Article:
Versatility is one of Jennifer Holliday’s hallmarks. The Riverside, Texas-born, Atlanta-based singer has performed gospel music, R&B, jazz, pop and, of course, songs from the musical theater.
Her 1982 tour de force treatment of “And I Am Telling You I’m Not Going” from the original Broadway production of “Dreamgirls,” in which she starred as Effie White, spent a month at the top of Billboard’s R&B chart and earned the then-22-year-old singer her first of two Grammy Awards. She also won Tony and Drama Desk awards for her role in the musical.
“I think going straight from the church to the theater allowed me to be versatile,” says Holliday, who first appeared on Broadway in 1979 in the gospel musical “Your Arms Too Short to Box with God.”
“I think if I had just gone straight from the church to doing R&B, then maybe I wouldn’t have such a versatile audience. But the theater – everybody loves the theater.”
The singer recently completed recording a CD of jazz standards and R&B love songs, including such numbers as “More Than You Know,” “The Look of Love” and “Nobody Does It Better.”
Unlike some of her earlier recordings – one of which was produced by Michael Jackson, another by Walter Hawkins – she produced the forthcoming CD herself.
“I had always wanted to do this type of album, especially when it became popular again,” she says. “Michael Buble and Rod Stewart and everyone was doing it. I fell in love with the old songs.”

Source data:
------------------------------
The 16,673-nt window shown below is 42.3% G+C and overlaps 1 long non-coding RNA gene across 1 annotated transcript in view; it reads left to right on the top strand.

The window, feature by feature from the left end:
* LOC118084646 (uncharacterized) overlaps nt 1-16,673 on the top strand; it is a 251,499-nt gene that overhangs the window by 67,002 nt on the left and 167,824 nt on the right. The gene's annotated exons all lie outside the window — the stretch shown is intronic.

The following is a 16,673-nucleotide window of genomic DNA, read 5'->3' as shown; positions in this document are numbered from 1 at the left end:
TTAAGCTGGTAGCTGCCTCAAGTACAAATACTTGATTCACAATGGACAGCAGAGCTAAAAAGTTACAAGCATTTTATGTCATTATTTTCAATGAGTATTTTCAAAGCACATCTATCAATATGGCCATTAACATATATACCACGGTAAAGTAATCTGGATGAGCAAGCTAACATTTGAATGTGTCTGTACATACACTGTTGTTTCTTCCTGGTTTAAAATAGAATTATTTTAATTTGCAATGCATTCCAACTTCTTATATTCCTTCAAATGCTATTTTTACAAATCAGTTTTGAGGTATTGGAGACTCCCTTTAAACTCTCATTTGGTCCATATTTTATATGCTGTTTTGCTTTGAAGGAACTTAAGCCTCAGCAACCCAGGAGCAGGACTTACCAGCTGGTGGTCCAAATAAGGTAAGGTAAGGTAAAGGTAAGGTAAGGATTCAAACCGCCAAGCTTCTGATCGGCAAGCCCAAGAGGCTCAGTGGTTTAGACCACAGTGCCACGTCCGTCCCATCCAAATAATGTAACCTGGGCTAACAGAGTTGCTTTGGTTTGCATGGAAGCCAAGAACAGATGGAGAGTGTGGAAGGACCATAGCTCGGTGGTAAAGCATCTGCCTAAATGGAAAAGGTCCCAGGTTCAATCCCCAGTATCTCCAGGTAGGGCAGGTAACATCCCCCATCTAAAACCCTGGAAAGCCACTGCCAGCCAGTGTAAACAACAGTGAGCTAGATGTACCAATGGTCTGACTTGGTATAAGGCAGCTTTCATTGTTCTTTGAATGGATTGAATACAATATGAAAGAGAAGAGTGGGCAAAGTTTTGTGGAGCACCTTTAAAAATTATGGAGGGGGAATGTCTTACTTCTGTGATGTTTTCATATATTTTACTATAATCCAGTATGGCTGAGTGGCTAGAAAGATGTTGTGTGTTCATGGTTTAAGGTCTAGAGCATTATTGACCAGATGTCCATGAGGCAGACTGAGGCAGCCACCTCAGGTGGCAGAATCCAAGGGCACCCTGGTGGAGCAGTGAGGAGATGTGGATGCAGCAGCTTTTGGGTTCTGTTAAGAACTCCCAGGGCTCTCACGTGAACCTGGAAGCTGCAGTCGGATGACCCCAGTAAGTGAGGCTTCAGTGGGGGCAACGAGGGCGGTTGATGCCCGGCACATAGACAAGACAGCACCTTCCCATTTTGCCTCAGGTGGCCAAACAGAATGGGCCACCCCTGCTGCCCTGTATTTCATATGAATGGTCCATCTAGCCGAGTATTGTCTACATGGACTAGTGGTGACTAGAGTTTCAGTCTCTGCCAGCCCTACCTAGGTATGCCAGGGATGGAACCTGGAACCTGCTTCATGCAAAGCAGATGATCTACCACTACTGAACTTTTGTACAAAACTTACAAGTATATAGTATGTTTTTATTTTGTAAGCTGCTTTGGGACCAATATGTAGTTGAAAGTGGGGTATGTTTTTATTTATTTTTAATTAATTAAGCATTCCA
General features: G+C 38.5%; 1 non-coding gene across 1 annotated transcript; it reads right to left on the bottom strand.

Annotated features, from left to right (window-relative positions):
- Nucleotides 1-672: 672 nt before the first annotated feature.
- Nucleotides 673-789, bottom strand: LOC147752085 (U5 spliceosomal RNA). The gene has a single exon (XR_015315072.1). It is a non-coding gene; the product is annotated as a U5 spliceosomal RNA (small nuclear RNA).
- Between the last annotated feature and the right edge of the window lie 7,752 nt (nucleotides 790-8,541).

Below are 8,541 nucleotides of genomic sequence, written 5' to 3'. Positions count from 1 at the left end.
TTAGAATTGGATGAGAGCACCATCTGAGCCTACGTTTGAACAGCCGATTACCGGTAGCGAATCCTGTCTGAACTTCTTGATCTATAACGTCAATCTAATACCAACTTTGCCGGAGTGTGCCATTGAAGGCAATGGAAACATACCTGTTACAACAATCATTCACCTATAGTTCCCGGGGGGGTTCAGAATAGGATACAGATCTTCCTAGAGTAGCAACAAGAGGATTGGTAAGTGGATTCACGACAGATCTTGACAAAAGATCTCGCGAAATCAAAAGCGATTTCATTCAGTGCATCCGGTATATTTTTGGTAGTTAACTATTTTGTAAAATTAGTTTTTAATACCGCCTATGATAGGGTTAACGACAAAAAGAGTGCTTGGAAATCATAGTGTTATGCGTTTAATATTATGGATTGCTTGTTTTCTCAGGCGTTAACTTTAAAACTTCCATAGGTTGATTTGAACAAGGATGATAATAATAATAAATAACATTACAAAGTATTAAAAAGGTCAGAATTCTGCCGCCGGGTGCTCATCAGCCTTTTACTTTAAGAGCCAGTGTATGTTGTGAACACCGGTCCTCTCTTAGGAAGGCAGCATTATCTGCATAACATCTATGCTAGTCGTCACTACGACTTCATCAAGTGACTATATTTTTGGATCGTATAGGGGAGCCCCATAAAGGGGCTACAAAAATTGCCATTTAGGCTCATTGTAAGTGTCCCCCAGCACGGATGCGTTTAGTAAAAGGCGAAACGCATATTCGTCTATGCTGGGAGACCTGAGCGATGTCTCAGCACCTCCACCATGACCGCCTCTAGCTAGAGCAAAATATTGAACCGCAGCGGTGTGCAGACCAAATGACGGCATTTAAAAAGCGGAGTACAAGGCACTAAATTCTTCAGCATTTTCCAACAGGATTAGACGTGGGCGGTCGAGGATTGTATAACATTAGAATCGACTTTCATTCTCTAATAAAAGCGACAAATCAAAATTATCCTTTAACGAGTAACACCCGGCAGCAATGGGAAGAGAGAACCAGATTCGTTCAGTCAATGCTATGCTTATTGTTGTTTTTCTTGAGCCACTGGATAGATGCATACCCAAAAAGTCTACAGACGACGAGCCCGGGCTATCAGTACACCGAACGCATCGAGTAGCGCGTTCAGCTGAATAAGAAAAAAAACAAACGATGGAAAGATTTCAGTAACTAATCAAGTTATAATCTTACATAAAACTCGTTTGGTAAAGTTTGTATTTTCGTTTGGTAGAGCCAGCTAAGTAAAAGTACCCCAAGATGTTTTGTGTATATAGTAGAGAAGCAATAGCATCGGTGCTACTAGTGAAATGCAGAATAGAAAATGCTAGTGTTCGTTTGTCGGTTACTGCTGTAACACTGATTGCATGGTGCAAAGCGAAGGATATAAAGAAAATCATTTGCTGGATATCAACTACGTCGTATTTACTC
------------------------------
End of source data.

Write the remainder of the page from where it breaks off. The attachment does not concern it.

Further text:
Holliday will headline “In the Name of Love,” the nonprofit Living Jazz organization’s 11th annual tribute to Dr. Martin Luther King Jr., at Oakland’s Paramount Theatre on Saturday, January 19, beginning at 7 p.m. Also on the program are the Bay Area guitar-and-voice duo Tuck and Patti, the Oakland Interfaith Gospel Choir, the Oakland Children’s Community Choir and the Oaktown Jazz Workshops.
The singer first played the Paramount in 1985 in the musical “Sing, Mahalia, Sing.” Although Holliday had been unfamiliar with Mahalia Jackson’s music prior to being hired for the traveling show, she managed to tone down her own contralto-to-soprano pyrotechnics in order to adapt to Jackson’s style.
While Holliday was growing up in Houston’s Third Ward, singing in church and in a community choir that included future gospel star Yolanda Adams, Aretha Franklin was her vocal role model. “She was just everything to music as far as I was concerned, so I tried to sound like her a lot in church,” Holliday says of the Detroit diva. “Just all of the magic that she has, her voice and the power, I used to try to do all of that. She was the main one.”
Ledisi is Holliday’s current favorite. “Going into the rest of the 21st Century, I think that she will have the voice and the sound of all time,” Holliday says of the Oakland soul and jazz singer. “She’s still growing and maturing. She has so much range and versatility. She can do it all.”